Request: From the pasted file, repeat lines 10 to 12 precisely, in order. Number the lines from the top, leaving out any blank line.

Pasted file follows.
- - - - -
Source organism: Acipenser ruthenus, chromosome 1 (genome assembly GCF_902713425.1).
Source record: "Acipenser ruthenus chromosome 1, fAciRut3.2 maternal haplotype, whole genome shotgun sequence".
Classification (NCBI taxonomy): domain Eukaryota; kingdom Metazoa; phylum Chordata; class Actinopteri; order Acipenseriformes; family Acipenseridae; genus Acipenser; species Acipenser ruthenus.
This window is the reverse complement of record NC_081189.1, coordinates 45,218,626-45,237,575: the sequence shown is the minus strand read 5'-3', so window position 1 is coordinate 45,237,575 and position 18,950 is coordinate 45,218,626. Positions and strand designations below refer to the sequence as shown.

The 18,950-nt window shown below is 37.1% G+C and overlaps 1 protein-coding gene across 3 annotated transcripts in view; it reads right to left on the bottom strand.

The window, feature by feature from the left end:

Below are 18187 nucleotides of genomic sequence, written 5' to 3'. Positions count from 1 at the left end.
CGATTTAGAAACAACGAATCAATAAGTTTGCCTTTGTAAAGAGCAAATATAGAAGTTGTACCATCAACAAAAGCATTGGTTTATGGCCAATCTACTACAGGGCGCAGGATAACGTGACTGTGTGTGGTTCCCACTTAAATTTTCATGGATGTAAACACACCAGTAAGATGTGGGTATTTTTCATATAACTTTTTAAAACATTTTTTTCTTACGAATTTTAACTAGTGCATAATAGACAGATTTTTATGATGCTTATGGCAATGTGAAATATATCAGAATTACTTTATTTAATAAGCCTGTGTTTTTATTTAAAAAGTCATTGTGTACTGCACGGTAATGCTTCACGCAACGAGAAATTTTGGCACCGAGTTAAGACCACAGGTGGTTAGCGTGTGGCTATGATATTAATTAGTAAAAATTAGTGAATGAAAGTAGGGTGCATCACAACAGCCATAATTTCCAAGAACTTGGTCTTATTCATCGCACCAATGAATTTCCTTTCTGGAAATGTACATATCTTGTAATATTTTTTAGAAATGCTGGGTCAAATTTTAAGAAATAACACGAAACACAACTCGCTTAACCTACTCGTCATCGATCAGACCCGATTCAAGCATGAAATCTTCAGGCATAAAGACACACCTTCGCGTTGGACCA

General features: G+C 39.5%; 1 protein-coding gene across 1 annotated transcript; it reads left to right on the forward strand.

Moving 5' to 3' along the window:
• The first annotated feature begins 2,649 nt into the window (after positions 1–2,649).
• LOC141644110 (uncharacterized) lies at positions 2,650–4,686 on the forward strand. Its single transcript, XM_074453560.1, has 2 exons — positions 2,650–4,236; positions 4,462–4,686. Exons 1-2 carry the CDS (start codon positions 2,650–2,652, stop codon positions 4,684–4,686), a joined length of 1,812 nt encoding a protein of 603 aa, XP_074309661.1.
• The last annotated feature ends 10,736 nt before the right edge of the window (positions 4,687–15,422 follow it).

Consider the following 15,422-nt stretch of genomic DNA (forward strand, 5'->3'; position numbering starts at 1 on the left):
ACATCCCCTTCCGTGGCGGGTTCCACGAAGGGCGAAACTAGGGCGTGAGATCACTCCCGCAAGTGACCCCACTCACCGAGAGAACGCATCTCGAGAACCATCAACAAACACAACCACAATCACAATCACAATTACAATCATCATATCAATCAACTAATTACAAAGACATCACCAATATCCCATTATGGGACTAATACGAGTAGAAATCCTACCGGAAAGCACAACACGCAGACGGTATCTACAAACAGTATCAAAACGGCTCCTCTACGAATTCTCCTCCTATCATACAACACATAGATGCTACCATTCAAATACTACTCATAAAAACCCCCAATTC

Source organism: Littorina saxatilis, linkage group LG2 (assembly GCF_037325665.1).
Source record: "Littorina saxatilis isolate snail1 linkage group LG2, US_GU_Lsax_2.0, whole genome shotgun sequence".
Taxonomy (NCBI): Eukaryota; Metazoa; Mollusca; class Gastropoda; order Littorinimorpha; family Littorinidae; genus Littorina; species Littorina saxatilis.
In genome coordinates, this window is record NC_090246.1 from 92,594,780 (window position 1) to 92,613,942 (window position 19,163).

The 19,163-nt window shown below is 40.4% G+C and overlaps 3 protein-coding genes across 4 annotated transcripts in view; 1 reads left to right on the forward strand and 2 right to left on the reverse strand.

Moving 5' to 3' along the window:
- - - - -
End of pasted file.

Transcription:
Moving 5' to 3' along the window:
• The first annotated feature begins 2,649 nt into the window (after positions 1–2,649).
• LOC141644110 (uncharacterized) lies at positions 2,650–4,686 on the forward strand. Its single transcript, XM_074453560.1, has 2 exons — positions 2,650–4,236; positions 4,462–4,686. Exons 1-2 carry the CDS (start codon positions 2,650–2,652, stop codon positions 4,684–4,686), a joined length of 1,812 nt encoding a protein of 603 aa, XP_074309661.1.